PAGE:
Last Friday’s speech by Federal Reserve Chairman Ben Bernanke contains one of those little inconsistencies that drives me nuts. In his assessment of economy:
The prospect of high unemployment for a long period of time remains a central concern of policy. Not only does high unemployment, particularly long-term unemployment, impose heavy costs on the unemployed and their families and on society, but it also poses risks to the sustainability of the recovery itself through its effects on households’ incomes and confidence.
I was already beginning to view this as a throw away line, something that Bernanke feels he has to say but doesn’t really intend to worry much about. That sense was reinforced later in his speech:
Second, regardless of the risks of deflation, the FOMC will do all that it can to ensure continuation of the economic recovery. Consistent with our mandate, the Federal Reserve is committed to promoting growth in employment and reducing resource slack more generally. Because a further significant weakening in the economic outlook would likely be associated with further disinflation, in the current environment there is little or no potential conflict between the goals of supporting growth and employment and of maintaining price stability.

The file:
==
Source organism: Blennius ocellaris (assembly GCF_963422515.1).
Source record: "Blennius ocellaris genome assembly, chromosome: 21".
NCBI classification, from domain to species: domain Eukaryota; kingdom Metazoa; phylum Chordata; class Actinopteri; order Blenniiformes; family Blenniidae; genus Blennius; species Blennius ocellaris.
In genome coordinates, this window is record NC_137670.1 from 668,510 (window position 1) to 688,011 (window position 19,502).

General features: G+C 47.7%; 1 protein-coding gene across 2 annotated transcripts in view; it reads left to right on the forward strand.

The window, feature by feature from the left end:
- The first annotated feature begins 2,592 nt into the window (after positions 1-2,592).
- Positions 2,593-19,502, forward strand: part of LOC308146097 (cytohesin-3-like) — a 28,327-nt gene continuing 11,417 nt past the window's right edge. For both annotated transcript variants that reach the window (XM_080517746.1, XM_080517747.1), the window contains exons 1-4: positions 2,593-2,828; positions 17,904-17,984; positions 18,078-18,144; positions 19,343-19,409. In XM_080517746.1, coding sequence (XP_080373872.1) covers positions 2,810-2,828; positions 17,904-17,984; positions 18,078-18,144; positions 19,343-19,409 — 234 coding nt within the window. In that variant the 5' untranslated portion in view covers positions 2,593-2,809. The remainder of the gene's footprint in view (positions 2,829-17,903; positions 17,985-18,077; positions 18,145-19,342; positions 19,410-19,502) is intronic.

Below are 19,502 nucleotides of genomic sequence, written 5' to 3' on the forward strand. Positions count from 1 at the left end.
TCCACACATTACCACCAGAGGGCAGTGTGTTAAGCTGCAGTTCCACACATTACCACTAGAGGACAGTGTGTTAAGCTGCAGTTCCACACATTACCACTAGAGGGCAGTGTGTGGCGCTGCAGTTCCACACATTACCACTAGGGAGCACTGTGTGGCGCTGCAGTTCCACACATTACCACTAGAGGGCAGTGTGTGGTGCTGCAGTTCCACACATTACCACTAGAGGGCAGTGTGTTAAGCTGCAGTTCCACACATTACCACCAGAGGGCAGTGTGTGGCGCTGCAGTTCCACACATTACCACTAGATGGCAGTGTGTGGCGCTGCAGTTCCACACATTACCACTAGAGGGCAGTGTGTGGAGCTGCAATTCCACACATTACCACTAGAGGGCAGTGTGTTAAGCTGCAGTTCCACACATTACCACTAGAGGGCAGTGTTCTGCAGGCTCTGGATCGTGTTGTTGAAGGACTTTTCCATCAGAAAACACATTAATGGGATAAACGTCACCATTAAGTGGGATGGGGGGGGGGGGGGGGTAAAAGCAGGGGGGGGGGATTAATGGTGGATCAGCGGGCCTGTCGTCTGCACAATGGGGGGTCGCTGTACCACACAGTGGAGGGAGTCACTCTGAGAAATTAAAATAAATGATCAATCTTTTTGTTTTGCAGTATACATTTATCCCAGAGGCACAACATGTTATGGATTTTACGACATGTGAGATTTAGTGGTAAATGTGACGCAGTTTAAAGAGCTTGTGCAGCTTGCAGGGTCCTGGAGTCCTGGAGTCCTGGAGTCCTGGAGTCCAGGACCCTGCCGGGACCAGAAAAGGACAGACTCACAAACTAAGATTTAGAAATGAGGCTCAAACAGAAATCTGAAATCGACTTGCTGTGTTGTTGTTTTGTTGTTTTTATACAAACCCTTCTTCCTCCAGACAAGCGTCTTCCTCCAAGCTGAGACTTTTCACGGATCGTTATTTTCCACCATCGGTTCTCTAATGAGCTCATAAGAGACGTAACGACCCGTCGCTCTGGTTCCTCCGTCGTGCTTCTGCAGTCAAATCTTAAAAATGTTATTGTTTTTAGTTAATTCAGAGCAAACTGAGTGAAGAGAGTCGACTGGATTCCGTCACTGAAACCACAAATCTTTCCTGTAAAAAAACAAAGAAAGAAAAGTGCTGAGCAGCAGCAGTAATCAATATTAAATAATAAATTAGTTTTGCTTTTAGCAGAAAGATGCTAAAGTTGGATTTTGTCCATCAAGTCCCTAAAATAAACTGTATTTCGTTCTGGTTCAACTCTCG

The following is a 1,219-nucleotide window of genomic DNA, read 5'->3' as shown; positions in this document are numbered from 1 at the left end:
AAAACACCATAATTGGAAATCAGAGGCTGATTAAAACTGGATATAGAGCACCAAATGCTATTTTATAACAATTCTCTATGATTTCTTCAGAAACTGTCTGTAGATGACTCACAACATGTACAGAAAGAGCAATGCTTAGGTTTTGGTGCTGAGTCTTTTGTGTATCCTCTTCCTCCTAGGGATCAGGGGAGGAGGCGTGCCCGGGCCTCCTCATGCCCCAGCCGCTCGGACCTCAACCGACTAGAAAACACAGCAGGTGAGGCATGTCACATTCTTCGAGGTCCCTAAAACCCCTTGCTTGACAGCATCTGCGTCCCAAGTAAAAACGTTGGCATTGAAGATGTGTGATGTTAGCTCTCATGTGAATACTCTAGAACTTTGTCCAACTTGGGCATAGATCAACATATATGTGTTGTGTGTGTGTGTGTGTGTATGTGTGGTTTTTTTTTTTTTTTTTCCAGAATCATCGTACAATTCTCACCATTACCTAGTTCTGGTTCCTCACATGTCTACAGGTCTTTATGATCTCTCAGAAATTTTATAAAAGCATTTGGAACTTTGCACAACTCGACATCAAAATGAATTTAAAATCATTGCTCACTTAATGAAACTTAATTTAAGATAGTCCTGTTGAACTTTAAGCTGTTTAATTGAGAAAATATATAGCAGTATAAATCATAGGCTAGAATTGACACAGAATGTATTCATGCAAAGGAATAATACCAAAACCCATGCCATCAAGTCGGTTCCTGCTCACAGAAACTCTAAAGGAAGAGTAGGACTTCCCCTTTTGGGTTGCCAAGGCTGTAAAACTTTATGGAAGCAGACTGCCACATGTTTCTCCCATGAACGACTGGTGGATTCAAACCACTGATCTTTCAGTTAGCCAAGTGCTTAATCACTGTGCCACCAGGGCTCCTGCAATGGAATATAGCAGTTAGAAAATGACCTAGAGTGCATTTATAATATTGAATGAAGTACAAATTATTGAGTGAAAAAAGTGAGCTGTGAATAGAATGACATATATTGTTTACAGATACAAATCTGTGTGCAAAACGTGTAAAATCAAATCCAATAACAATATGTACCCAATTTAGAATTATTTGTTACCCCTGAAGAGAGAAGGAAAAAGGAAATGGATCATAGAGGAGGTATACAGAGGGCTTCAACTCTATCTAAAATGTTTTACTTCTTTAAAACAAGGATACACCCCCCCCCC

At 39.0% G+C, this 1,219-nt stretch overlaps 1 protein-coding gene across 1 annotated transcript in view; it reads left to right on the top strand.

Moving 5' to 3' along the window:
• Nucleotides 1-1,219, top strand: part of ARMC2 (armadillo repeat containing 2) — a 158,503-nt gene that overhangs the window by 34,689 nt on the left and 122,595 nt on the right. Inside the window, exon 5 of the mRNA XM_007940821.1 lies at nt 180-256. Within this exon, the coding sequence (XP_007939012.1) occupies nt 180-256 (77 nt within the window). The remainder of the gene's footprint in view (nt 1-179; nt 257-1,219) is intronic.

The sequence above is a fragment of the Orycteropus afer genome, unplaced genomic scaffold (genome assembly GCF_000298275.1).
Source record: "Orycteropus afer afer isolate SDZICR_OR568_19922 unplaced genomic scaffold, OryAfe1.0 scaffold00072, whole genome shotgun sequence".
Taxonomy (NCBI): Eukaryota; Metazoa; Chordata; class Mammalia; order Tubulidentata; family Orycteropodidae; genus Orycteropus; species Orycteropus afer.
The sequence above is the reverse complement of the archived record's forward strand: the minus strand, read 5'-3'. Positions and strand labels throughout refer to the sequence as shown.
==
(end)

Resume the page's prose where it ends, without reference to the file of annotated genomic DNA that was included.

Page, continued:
If in the current environment – note that traditionally “current” means “right now” – there is already disinflation and little or no conflict between the dual mandates, then why, why, WHY do we need to wait until conditions deteriorate and risk additional disinflation before monetary policymakers turn to the problem of high unemployment that Bernanke claims distresses him?
If there is no conflict, then there is room to maneuver. Not later, now. So either Bernanke actually believes there is a conflict, or his concern about unemployment is disingenuous. I still don’t know which.
Originally published at Tim Duy’s Fed Watch and reproduced here with the author’s permission.